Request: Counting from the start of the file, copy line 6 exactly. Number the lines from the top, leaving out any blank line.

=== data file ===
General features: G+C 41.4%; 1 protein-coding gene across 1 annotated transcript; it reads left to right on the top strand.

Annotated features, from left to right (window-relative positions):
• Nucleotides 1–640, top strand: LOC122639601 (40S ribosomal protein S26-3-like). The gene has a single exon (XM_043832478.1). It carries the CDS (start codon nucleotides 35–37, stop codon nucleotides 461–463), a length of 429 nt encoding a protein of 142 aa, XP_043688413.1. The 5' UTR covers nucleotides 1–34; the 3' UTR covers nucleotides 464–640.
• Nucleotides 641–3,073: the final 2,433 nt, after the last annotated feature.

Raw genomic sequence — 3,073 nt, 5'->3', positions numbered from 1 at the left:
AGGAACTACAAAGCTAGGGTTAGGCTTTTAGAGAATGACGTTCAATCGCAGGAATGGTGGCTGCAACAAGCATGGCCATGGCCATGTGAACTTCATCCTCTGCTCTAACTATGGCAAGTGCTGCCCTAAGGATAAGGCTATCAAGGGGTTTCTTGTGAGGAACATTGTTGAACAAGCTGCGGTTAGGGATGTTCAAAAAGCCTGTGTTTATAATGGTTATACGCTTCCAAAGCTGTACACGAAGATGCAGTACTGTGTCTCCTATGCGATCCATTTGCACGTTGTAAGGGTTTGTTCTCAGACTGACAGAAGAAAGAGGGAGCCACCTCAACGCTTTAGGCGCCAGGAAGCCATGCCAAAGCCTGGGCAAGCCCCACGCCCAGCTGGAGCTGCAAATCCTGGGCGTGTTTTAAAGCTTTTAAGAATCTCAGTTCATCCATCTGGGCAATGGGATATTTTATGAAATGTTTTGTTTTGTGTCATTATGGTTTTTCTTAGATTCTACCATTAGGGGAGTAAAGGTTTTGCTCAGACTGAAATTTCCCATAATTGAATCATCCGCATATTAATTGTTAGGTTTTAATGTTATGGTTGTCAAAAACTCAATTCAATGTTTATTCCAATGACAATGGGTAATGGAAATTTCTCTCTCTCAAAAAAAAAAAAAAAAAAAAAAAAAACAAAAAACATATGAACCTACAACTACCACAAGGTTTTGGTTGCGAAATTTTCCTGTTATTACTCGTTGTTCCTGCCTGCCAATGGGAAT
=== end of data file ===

AGGAACTACAAAGCTAGGGTTAGGCTTTTAGAGAATGACGTTCAATCGCAGGAATGGTGGCTGCAACAAGCATGGCCATGGCCATGTGAACTTCATCCTCTGCTCTAACTATGGCAAGTGCTGCCCTAAGGATAAGGCTATCAAGGGGTTTCTTGTGAGGAACATTGTTGAACAAGCTGCGGTTAGGGATGTTCAAAAAGCCTGTGTTTATAATGGTTATACGCTTCCAAAGCTGTACACGAAGATGCAGTACTGTGTCTCCTATGCGATCCATTTGCACGTTGTAAGGGTTTGTTCTCAGACTGACAGAAGAAAGAGGGAGCCACCTCAACGCTTTAGGCGCCAGGAAGCCATGCCAAAGCCTGGGCAAGCCCCACGCCCAGCTGGAGCTGCAAATCCTGGGCGTGTTTTAAAGCTTTTAAGAATCTCAGTTCATCCATCTGGGCAATGGGATATTTTATGAAATGTTTTGTTTTGTGTCATTATGGTTTTTCTTAGATTCTACCATTAGGGGAGTAAAGGTTTTGCTCAGACTGAAATTTCCCATAATTGAATCATCCGCATATTAATTGTTAGGTTTTAATGTTATGGTTGTCAAAAACTCAATTCAATGTTTATTCCAATGACAATGGGTAATGGAAATTTCTCTCTCTCAAAAAAAAAAAAAAAAAAAAAAAAAACAAAAAACATATGAACCTACAACTACCACAAGGTTTTGGTTGCGAAATTTTCCTGTTATTACTCGTTGTTCCTGCCTGCCAATGGGAAT